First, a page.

Friday: A Full Day in Madagascar
On Friday (zoma in Malagasy) the 16th, we tracked the radio-collared male varibolomavo known as Cupid, the patriarch of the Northwest One group (he who had bitten Juno’s Baby that Wednesday). As an interesting note, P. simus is one of only two lemur species for which the word “patriarch” is appropriate. All social lemur species, except my varibolomavo and a species of social dwarf lemurs in the genus Cheirogaleus, are strongly matriarchal, with the females competing for mates, territory, and resources. Prolemur simus may have evolved its unusual patriarchality as a response to the practice of feeding on bamboo, which tends to grow in groves more open to the sky (and thus, aerial predators) than forest fruit trees. The males took on the duty of acting as sentinels and alarm-callers for the group, and somewhere along the line got enhanced food privileges as well.
Another interesting aspect of varibolomavo behavior that I don’t believe I’ve previously mentioned is that their tolerance of feeding alongside their neighbors can extend even beyond species boundaries. For several days this week, the greater bamboo lemur group we were following mixed for some time with a group of red-fronted lemurs, Eulemur rufifrons. The “rufies,” as we call them, tend to have grayish or reddish bodies, with distinctive red facial markings, in place of the uniform golden-brown of the varibolomavo. Their calls are instantly recognizable due to their similarity to the stereotypical grunt of a pig: it can only be rendered as “oink!” These oinking, boisterous cousins of Prolemur prefer fruit to bamboo, and so can feed in close proximity to a varibolomavo group with no competition for resources. (Pictured above: a “rufie” staring down at me from a tree).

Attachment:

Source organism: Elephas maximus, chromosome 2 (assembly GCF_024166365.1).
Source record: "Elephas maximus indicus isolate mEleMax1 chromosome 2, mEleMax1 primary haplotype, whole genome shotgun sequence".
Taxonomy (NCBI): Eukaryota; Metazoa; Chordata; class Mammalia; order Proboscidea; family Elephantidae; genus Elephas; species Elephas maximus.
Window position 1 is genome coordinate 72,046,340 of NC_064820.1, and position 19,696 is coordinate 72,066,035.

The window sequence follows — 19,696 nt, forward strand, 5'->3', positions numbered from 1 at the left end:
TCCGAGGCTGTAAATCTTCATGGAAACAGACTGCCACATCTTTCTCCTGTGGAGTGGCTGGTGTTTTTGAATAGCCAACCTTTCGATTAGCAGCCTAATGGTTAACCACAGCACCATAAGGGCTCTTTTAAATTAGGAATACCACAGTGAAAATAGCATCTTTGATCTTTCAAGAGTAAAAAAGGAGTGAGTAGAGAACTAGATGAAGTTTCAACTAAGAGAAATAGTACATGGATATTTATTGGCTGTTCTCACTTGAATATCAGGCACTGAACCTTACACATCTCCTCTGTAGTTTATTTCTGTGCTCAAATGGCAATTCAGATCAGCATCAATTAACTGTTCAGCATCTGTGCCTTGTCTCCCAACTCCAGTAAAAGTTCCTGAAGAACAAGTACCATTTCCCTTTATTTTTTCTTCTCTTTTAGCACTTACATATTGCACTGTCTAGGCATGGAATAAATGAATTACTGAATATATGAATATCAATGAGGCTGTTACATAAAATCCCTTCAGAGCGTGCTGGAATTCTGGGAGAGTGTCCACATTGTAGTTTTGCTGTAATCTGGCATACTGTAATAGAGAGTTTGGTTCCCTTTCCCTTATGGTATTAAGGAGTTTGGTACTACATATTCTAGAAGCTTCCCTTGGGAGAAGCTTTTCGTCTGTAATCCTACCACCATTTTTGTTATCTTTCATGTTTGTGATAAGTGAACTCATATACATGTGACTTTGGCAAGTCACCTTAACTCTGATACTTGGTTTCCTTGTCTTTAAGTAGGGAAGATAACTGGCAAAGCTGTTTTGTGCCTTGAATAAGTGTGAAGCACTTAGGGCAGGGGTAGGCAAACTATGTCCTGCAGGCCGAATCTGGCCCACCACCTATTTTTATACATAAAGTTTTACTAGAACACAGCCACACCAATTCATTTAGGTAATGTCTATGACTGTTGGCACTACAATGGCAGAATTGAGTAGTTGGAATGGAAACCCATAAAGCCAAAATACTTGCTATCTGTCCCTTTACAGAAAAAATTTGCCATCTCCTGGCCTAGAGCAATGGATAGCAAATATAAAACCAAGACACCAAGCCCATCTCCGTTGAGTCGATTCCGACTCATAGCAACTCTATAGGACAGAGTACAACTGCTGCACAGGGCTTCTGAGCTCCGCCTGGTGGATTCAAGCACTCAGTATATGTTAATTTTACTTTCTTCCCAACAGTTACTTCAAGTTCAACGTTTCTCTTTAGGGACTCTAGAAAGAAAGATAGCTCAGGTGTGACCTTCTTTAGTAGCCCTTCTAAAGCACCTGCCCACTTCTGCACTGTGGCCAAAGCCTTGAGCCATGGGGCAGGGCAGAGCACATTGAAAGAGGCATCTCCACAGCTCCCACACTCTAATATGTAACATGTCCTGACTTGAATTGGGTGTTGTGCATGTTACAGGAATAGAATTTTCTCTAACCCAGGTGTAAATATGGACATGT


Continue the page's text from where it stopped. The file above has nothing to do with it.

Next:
Cupid settled in to rest in a tree fairly early that day, with Juno and her baby, along with Moira, another Northwest One female, slumbering a few meters from him (all animosity long forgotten and forgiven). While we waited under the tree, taking repetitive data points on the lemurs’ behavior, I had a great time chatting with Rasolo and Mamy, two of the local researchers. Rasolo kindly offered me the fruit of Aframomum angustifolium, a perfectly unearthly-looking local wild plant whose fruits have an extraordinarily sour and acidic taste, bearing the same culinary relationship to lemons as lemons do to grapefruit. Rasolo enjoyed his fruit, but I couldn’t finish mine, though I thanked him all the same. I also took the opportunity to learn a lot of new Malagasy words, from kapa (shoe) to vita (finished) to loha (head) to avia and avanana (left and right).